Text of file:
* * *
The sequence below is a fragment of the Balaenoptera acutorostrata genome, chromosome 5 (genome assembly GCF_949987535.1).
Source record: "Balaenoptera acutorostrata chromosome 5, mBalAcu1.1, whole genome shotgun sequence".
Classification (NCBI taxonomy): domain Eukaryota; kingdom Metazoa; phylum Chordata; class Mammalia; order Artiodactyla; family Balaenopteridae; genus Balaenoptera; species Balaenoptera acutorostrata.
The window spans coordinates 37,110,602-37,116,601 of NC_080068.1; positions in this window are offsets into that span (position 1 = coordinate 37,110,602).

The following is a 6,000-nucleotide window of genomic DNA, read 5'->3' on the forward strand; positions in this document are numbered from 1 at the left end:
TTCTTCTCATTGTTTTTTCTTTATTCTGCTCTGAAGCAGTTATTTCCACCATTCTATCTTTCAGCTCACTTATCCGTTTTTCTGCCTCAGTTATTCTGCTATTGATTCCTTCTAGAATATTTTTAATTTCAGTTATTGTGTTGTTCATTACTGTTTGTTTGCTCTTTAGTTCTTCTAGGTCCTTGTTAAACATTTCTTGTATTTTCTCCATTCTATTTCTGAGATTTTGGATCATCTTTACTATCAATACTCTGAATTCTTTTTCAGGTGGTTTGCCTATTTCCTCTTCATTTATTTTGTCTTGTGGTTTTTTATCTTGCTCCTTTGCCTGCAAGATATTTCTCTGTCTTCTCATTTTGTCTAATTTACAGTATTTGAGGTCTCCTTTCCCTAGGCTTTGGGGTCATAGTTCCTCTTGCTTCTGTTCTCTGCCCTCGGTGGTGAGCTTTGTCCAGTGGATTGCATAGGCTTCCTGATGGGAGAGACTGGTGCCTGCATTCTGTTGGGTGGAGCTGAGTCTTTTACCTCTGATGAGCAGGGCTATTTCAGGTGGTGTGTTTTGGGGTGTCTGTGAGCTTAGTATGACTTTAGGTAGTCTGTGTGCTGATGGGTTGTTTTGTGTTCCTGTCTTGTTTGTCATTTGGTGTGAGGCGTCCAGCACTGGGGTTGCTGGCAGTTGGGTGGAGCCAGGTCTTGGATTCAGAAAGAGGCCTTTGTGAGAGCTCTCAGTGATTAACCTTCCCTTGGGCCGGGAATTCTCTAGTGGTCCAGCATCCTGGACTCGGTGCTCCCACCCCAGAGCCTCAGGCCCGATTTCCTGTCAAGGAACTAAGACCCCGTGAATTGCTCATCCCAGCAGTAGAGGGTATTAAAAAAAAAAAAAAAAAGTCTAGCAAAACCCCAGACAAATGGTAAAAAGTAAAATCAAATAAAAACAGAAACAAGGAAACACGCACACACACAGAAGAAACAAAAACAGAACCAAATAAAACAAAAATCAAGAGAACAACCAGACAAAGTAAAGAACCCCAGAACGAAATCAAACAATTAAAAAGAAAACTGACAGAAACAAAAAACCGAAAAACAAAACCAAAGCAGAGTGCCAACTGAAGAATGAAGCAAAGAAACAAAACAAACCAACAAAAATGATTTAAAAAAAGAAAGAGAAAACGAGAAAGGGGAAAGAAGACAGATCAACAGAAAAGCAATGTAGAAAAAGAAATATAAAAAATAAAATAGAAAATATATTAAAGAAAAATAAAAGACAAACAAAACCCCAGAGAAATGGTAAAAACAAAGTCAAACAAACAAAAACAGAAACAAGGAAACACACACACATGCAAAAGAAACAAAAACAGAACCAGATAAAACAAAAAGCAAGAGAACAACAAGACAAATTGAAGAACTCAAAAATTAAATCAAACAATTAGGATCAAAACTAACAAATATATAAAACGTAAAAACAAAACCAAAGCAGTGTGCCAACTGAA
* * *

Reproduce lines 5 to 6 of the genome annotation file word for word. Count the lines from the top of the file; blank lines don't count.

The following is a 6,000-nucleotide window of genomic DNA, read 5'->3' on the forward strand; positions in this document are numbered from 1 at the left end:
TTCTTCTCATTGTTTTTTCTTTATTCTGCTCTGAAGCAGTTATTTCCACCATTCTATCTTTCAGCTCACTTATCCGTTTTTCTGCCTCAGTTATTCTGCTATTGATTCCTTCTAGAATATTTTTAATTTCAGTTATTGTGTTGTTCATTACTGTTTGTTTGCTCTTTAGTTCTTCTAGGTCCTTGTTAAACATTTCTTGTATTTTCTCCATTCTATTTCTGAGATTTTGGATCATCTTTACTATCAATACTCTGAATTCTTTTTCAGGTGGTTTGCCTATTTCCTCTTCATTTATTTTGTCTTGTGGTTTTTTATCTTGCTCCTTTGCCTGCAAGATATTTCTCTGTCTTCTCATTTTGTCTAATTTACAGTATTTGAGGTCTCCTTTCCCTAGGCTTTGGGGTCATAGTTCCTCTTGCTTCTGTTCTCTGCCCTCGGTGGTGAGCTTTGTCCAGTGGATTGCATAGGCTTCCTGATGGGAGAGACTGGTGCCTGCATTCTGTTGGGTGGAGCTGAGTCTTTTACCTCTGATGAGCAGGGCTATTTCAGGTGGTGTGTTTTGGGGTGTCTGTGAGCTTAGTATGACTTTAGGTAGTCTGTGTGCTGATGGGTTGTTTTGTGTTCCTGTCTTGTTTGTCATTTGGTGTGAGGCGTCCAGCACTGGGGTTGCTGGCAGTTGGGTGGAGCCAGGTCTTGGATTCAGAAAGAGGCCTTTGTGAGAGCTCTCAGTGATTAACCTTCCCTTGGGCCGGGAATTCTCTAGTGGTCCAGCATCCTGGACTCGGTGCTCCCACCCCAGAGCCTCAGGCCCGATTTCCTGTCAAGGAACTAAGACCCCGTGAATTGCTCATCCCAGCAGTAGAGGGTATTAAAAAAAAAAAAAAAAAGTCTAGCAAAACCCCAGACAAATGGTAAAAAGTAAAATCAAATAAAAACAGAAACAAGGAAACACGCACACACACAGAAGAAACAAAAACAGAACCAAATAAAACAAAAATCAAGAGAACAACCAGACAAAGTAAAGAACCCCAGAACGAAATCAAACAATTAAAAAGAAAACTGACAGAAACAAAAAACCGAAAAACAAAACCAAAGCAGAGTGCCAACTGAAGAATGAAGCAAAGAAACAAAACAAACCAACAAAAATGATTTAAAAAAAGAAAGAGAAAACGAGAAAGGGGAAAGAAGACAGATCAACAGAAAAGCAATGTAGAAAAAGAAATATAAAAAATAAAATAGAAAATATATTAAAGAAAAATAAAAGACAAACAAAACCCCAGAGAAATGGTAAAAACAAAGTCAAACAAACAAAAACAGAAACAAGGAAACACACACACATGCAAAAGAAACAAAAACAGAACCAGATAAAACAAAAAGCAAGAGAACAACAAGACAAATTGAAGAACTCAAAAATTAAATCAAACAATTAGGATCAAAACTAACAAATATATAAAACGTAAAAACAAAACCAAAGCAGTGTGCCAACTGAA